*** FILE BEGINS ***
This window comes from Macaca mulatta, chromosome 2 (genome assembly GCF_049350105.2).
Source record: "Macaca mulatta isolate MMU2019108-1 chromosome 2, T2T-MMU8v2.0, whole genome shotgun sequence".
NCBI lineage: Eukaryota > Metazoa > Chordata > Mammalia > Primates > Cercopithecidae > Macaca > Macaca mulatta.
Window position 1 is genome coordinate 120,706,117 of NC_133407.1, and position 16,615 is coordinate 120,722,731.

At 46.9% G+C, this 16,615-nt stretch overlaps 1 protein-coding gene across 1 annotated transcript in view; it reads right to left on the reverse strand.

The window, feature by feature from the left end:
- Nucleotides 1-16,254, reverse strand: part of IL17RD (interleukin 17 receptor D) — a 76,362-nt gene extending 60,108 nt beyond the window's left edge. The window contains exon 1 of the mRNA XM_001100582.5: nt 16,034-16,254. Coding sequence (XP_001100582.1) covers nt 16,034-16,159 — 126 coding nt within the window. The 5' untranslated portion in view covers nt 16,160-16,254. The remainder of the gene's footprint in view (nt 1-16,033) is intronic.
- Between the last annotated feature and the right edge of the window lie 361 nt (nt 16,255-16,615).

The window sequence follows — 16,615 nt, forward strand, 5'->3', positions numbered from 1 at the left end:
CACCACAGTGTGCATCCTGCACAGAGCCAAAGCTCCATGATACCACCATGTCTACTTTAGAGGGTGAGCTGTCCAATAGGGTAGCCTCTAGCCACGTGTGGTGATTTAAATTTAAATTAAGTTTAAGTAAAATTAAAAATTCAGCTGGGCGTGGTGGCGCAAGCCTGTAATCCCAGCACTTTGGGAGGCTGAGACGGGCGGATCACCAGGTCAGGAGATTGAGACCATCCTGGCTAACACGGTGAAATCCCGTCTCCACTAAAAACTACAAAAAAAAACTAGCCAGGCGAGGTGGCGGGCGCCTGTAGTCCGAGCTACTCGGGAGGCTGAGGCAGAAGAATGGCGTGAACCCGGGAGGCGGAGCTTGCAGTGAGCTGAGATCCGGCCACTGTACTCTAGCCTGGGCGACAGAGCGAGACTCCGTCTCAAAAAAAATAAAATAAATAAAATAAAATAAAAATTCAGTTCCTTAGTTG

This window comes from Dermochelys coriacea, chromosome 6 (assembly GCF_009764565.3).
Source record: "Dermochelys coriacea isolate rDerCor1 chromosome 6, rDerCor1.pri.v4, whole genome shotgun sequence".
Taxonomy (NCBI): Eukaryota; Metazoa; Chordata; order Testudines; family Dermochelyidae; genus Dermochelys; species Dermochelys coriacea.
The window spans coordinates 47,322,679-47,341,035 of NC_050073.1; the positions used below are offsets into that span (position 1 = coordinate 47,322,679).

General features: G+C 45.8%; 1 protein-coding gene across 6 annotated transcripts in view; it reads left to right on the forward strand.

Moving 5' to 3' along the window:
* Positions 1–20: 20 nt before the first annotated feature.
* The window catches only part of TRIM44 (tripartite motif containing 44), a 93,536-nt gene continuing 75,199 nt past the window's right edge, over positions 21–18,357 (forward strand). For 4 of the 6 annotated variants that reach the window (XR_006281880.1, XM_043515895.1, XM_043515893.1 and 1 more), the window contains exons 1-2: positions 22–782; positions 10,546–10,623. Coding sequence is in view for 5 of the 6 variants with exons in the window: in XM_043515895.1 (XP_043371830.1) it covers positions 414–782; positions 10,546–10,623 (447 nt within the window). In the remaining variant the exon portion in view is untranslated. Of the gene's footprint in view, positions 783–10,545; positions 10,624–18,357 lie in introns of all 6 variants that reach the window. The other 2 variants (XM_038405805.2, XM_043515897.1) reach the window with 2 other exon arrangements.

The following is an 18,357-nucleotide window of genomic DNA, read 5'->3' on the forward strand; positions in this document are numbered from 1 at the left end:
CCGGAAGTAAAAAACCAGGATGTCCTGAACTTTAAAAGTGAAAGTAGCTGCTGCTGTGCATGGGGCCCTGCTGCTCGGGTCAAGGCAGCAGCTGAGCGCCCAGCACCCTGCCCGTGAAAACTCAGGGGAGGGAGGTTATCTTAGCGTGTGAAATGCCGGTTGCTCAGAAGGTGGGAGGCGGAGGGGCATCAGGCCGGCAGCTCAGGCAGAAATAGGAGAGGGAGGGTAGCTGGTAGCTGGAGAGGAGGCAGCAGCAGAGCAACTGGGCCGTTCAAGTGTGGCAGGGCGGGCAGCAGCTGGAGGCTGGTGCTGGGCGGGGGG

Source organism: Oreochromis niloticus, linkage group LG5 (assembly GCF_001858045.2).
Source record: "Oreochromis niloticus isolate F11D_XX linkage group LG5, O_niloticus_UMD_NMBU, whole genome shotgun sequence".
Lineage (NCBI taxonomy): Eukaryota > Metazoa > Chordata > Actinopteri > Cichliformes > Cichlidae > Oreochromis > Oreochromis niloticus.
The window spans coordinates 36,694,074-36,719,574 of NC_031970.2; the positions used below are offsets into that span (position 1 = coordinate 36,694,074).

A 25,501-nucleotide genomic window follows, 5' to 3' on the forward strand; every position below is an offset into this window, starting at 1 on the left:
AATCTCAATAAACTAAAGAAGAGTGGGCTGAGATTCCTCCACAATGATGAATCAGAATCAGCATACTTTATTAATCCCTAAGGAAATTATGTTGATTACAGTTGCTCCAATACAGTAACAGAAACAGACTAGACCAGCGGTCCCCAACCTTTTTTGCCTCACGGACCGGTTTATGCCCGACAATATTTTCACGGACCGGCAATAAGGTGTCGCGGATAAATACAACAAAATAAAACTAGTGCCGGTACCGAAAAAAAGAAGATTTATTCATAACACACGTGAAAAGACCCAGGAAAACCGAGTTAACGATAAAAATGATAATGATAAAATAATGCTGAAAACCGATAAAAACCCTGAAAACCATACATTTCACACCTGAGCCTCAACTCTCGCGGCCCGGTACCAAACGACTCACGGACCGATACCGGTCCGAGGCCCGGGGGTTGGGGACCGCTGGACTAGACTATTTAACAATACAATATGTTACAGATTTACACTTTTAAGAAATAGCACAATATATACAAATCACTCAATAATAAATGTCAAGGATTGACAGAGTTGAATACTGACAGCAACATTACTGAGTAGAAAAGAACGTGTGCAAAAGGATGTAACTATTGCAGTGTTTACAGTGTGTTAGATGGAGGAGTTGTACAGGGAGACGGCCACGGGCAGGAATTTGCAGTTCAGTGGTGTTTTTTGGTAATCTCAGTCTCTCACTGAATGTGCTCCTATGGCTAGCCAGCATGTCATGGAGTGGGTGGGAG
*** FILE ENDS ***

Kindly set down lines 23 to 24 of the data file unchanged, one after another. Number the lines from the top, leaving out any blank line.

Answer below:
Lineage (NCBI taxonomy): Eukaryota > Metazoa > Chordata > Actinopteri > Cichliformes > Cichlidae > Oreochromis > Oreochromis niloticus.
The window spans coordinates 36,694,074-36,719,574 of NC_031970.2; the positions used below are offsets into that span (position 1 = coordinate 36,694,074).